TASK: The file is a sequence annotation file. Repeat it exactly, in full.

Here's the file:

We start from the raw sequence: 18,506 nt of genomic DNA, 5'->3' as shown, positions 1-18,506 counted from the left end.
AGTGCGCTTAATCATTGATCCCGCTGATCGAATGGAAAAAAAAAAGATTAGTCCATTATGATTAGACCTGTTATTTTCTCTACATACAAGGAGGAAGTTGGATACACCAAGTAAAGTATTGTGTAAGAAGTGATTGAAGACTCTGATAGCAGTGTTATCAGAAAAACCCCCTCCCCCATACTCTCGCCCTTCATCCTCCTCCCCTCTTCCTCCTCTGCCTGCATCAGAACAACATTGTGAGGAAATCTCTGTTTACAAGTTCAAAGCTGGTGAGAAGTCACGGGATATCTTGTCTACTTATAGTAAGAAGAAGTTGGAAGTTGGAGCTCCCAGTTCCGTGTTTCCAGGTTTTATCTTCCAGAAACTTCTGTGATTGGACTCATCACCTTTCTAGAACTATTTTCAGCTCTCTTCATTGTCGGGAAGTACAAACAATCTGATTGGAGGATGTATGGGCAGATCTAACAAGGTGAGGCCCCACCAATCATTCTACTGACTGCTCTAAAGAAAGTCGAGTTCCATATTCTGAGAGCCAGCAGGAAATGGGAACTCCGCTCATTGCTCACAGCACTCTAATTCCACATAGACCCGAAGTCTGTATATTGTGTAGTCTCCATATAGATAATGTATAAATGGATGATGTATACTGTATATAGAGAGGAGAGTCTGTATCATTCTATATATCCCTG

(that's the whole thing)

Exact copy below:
We start from the raw sequence: 18,506 nt of genomic DNA, 5'->3' as shown, positions 1-18,506 counted from the left end.
AGTGCGCTTAATCATTGATCCCGCTGATCGAATGGAAAAAAAAAAGATTAGTCCATTATGATTAGACCTGTTATTTTCTCTACATACAAGGAGGAAGTTGGATACACCAAGTAAAGTATTGTGTAAGAAGTGATTGAAGACTCTGATAGCAGTGTTATCAGAAAAACCCCCTCCCCCATACTCTCGCCCTTCATCCTCCTCCCCTCTTCCTCCTCTGCCTGCATCAGAACAACATTGTGAGGAAATCTCTGTTTACAAGTTCAAAGCTGGTGAGAAGTCACGGGATATCTTGTCTACTTATAGTAAGAAGAAGTTGGAAGTTGGAGCTCCCAGTTCCGTGTTTCCAGGTTTTATCTTCCAGAAACTTCTGTGATTGGACTCATCACCTTTCTAGAACTATTTTCAGCTCTCTTCATTGTCGGGAAGTACAAACAATCTGATTGGAGGATGTATGGGCAGATCTAACAAGGTGAGGCCCCACCAATCATTCTACTGACTGCTCTAAAGAAAGTCGAGTTCCATATTCTGAGAGCCAGCAGGAAATGGGAACTCCGCTCATTGCTCACAGCACTCTAATTCCACATAGACCCGAAGTCTGTATATTGTGTAGTCTCCATATAGATAATGTATAAATGGATGATGTATACTGTATATAGAGAGGAGAGTCTGTATCATTCTATATATCCCTG